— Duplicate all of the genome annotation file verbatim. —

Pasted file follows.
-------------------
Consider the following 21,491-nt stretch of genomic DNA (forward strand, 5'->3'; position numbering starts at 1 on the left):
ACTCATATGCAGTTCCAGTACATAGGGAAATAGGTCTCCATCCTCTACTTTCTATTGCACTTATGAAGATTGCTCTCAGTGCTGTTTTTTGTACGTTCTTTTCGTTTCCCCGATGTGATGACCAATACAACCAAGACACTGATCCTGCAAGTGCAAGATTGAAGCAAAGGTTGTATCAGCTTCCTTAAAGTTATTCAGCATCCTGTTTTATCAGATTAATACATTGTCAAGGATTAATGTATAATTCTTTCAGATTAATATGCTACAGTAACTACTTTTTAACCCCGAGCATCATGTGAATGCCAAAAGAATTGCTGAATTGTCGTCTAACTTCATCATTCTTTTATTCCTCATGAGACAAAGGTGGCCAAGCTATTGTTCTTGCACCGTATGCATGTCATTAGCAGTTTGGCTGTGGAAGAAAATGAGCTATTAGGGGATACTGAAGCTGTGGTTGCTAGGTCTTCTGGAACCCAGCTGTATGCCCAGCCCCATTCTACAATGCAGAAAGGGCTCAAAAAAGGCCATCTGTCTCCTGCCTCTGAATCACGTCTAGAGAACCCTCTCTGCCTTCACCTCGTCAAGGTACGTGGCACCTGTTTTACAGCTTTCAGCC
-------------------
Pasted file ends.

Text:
Consider the following 21,491-nt stretch of genomic DNA (forward strand, 5'->3'; position numbering starts at 1 on the left):
ACTCATATGCAGTTCCAGTACATAGGGAAATAGGTCTCCATCCTCTACTTTCTATTGCACTTATGAAGATTGCTCTCAGTGCTGTTTTTTGTACGTTCTTTTCGTTTCCCCGATGTGATGACCAATACAACCAAGACACTGATCCTGCAAGTGCAAGATTGAAGCAAAGGTTGTATCAGCTTCCTTAAAGTTATTCAGCATCCTGTTTTATCAGATTAATACATTGTCAAGGATTAATGTATAATTCTTTCAGATTAATATGCTACAGTAACTACTTTTTAACCCCGAGCATCATGTGAATGCCAAAAGAATTGCTGAATTGTCGTCTAACTTCATCATTCTTTTATTCCTCATGAGACAAAGGTGGCCAAGCTATTGTTCTTGCACCGTATGCATGTCATTAGCAGTTTGGCTGTGGAAGAAAATGAGCTATTAGGGGATACTGAAGCTGTGGTTGCTAGGTCTTCTGGAACCCAGCTGTATGCCCAGCCCCATTCTACAATGCAGAAAGGGCTCAAAAAAGGCCATCTGTCTCCTGCCTCTGAATCACGTCTAGAGAACCCTCTCTGCCTTCACCTCGTCAAGGTACGTGGCACCTGTTTTACAGCTTTCAGCC